I’m not sure there has been a stranger quarterback situation in recent memory than the one the San Francisco 49ers are currently experiencing.
In October 2017, the 49ers swung a trade with the New England Patriots for Jimmy Garoppolo, a talented young signal-caller who was eternally stuck behind Tom Brady in Foxborough.
But San Francisco identified Garoppolo as its quarterback of the future and parted with a second-round draft pick to acquire him, a very cheap price to pay for a guy you think is your franchise quarterback.
Garoppolo made five starts that season and was impressive, landing a monster $137.5 million extension as a result. But last year, he tore his ACL in his third start of the season and ended up missing the remainder of the 2018 campaign.
He rehabbed and returned for training camp, where he lit up talk shows and forums and anywhere sports were discussed after throwing five interceptions during a practice session. The fact that he looked absolutely brutal in his preseason debut didn’t help matters, either.
Garoppolo kind of righted the ship in his second preseason outing, and now, he is getting set to enter Week 1 against the Tampa Bay Buccaneers in what he hopes will be his first full season as a starter.
So, just what should we expect from the quarterback we know virtually nothing about?
Well, that’s just the thing: we don’t know what to expect.
In eight starts with the Niners overall, Garoppolo has thrown for 2,278 yards, 12 touchdowns and eight picks while completing 64.8 percent of his passes and posting a passer rating of 94.1.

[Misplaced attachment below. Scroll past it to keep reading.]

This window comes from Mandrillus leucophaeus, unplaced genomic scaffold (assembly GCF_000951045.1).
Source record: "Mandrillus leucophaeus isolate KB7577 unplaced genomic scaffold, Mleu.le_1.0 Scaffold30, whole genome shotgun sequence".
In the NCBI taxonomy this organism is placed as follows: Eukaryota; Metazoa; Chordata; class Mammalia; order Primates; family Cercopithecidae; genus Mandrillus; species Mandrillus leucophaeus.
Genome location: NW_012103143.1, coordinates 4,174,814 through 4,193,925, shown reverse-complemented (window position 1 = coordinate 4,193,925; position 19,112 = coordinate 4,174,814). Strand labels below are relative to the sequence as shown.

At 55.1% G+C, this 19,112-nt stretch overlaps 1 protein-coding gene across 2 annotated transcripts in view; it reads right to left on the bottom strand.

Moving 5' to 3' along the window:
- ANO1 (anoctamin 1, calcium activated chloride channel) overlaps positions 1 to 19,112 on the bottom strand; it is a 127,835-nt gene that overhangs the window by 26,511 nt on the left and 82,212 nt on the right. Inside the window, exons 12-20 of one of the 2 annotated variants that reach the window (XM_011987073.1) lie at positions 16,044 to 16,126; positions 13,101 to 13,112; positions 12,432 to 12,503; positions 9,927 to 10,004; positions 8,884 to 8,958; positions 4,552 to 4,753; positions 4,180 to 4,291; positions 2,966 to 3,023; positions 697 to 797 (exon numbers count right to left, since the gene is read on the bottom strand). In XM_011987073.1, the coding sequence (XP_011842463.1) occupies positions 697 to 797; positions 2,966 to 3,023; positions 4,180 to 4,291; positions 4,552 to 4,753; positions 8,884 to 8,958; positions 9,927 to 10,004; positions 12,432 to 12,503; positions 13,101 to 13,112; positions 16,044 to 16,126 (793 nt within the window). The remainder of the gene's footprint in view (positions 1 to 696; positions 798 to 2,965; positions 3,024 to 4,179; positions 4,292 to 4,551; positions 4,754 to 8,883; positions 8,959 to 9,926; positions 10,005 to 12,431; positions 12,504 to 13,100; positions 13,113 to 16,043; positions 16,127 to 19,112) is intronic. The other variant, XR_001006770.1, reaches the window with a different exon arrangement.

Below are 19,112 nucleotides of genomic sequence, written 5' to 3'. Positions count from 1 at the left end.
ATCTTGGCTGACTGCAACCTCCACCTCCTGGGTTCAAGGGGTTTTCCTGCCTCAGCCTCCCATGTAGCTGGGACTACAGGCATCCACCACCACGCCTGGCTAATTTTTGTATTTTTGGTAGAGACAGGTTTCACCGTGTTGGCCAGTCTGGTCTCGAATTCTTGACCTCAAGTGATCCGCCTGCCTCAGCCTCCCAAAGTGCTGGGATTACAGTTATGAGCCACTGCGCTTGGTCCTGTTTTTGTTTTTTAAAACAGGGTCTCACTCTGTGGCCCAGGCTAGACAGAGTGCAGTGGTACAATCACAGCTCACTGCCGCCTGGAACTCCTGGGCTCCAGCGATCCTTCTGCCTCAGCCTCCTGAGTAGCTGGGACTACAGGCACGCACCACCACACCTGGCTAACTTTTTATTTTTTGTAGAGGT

Not great numbers, but not bad ones, either.
No one can deny that the kid has talent, which is why the 49ers paid through the nose to lock him up long term, but will he ever realize that talent, and how much—if at all—will the knee injury affect him going forward?
Here is the thing: there is a quite a bit of pressure on Garoppolo from the get-go, as he not only needs to prove himself as an NFL quarterback, but he needs to validate that contract.
To be fair, San Francisco has an out after 2020, but still, all people are seeing right now is $137.5 million.
The problem is the 49ers don’t exactly have a ton of reliable weapons in the passing game. There is record-breaking tight end George Kittle, but outside of him, the Niners only have a bunch of unproven, albeit talented, young receivers; Dante Pettis, Jalen Hurd and Deebo Samuel to name a few.
Of course, there is a chance those wideouts develop into studs, but they have proven nothing at this point, particularly in the case of Hurd and Samuel, who are both rookies.
But Garoppolo doesn’t have any time to waste. He needs to produce, and he needs to produce now.
What I think will end up happening in the season opener is that Kyle Shanahan will do his best to take some of that burden off of Garoppolo’s shoulders by trying to utilize Tevin Coleman and Matt Breida in the ground game.
Not saying that he won’t ask Garoppolo to make plays, but you shouldn’t expect Garoppolo to throw 30 or more passes right off the bat.
Shanahan will likely keep things simple, running the football and having Garoppolo make quick, short throws to get back into the swing of things and to help him gain some confidence.
I don’t think you’ll see Garoppolo taking many chances downfield this early in the season. Remember: he is coming off of a devastating injury, so he needs some time to get his sea legs.
Expect a rather tame outing from Garoppolo, one in which he might complete a high percentage of his passes due to the distance of the throws. But he probably won’t rack up a ton of yardage.
I would be pretty surprised if Shanahan gives Garoppolo the green light to let it rip as soon as Week 1.